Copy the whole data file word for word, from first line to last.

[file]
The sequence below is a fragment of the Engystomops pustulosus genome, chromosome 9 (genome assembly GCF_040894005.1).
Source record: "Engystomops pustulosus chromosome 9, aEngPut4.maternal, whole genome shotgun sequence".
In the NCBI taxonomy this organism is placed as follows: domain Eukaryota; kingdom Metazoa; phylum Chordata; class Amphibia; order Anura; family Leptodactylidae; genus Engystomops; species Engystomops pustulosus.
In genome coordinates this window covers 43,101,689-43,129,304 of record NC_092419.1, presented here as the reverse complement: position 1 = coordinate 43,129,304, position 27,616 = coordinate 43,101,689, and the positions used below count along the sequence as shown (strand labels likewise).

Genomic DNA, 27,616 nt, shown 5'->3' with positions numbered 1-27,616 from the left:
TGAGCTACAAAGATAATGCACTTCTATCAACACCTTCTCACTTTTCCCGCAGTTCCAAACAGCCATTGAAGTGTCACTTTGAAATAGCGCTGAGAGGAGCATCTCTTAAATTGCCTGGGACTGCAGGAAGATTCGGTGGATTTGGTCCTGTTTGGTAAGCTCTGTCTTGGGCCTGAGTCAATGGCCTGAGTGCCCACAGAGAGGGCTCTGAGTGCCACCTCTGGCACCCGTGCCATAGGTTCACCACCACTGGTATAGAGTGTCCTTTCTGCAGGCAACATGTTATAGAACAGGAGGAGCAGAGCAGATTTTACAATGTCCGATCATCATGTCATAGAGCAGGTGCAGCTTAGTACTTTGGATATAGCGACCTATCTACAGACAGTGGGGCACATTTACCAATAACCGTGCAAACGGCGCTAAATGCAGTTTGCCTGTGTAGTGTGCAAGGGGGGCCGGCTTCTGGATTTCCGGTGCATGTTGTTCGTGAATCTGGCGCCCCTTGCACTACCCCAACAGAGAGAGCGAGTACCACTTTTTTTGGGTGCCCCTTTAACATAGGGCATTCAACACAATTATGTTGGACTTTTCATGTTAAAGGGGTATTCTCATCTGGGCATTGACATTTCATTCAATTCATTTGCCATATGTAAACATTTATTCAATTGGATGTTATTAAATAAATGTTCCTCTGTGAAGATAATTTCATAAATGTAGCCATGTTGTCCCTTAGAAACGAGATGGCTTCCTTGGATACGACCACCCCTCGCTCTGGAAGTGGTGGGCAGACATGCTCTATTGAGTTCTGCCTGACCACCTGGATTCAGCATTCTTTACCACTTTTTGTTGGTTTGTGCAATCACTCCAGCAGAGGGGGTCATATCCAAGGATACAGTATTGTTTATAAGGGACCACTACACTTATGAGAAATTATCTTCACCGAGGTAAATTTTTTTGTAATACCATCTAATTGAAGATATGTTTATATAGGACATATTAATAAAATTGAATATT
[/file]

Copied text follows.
The sequence below is a fragment of the Engystomops pustulosus genome, chromosome 9 (genome assembly GCF_040894005.1).
Source record: "Engystomops pustulosus chromosome 9, aEngPut4.maternal, whole genome shotgun sequence".
In the NCBI taxonomy this organism is placed as follows: domain Eukaryota; kingdom Metazoa; phylum Chordata; class Amphibia; order Anura; family Leptodactylidae; genus Engystomops; species Engystomops pustulosus.
In genome coordinates this window covers 43,101,689-43,129,304 of record NC_092419.1, presented here as the reverse complement: position 1 = coordinate 43,129,304, position 27,616 = coordinate 43,101,689, and the positions used below count along the sequence as shown (strand labels likewise).

Genomic DNA, 27,616 nt, shown 5'->3' with positions numbered 1-27,616 from the left:
TGAGCTACAAAGATAATGCACTTCTATCAACACCTTCTCACTTTTCCCGCAGTTCCAAACAGCCATTGAAGTGTCACTTTGAAATAGCGCTGAGAGGAGCATCTCTTAAATTGCCTGGGACTGCAGGAAGATTCGGTGGATTTGGTCCTGTTTGGTAAGCTCTGTCTTGGGCCTGAGTCAATGGCCTGAGTGCCCACAGAGAGGGCTCTGAGTGCCACCTCTGGCACCCGTGCCATAGGTTCACCACCACTGGTATAGAGTGTCCTTTCTGCAGGCAACATGTTATAGAACAGGAGGAGCAGAGCAGATTTTACAATGTCCGATCATCATGTCATAGAGCAGGTGCAGCTTAGTACTTTGGATATAGCGACCTATCTACAGACAGTGGGGCACATTTACCAATAACCGTGCAAACGGCGCTAAATGCAGTTTGCCTGTGTAGTGTGCAAGGGGGGCCGGCTTCTGGATTTCCGGTGCATGTTGTTCGTGAATCTGGCGCCCCTTGCACTACCCCAACAGAGAGAGCGAGTACCACTTTTTTTGGGTGCCCCTTTAACATAGGGCATTCAACACAATTATGTTGGACTTTTCATGTTAAAGGGGTATTCTCATCTGGGCATTGACATTTCATTCAATTCATTTGCCATATGTAAACATTTATTCAATTGGATGTTATTAAATAAATGTTCCTCTGTGAAGATAATTTCATAAATGTAGCCATGTTGTCCCTTAGAAACGAGATGGCTTCCTTGGATACGACCACCCCTCGCTCTGGAAGTGGTGGGCAGACATGCTCTATTGAGTTCTGCCTGACCACCTGGATTCAGCATTCTTTACCACTTTTTGTTGGTTTGTGCAATCACTCCAGCAGAGGGGGTCATATCCAAGGATACAGTATTGTTTATAAGGGACCACTACACTTATGAGAAATTATCTTCACCGAGGTAAATTTTTTTGTAATACCATCTAATTGAAGATATGTTTATATAGGACATATTAATAAAATTGAATATT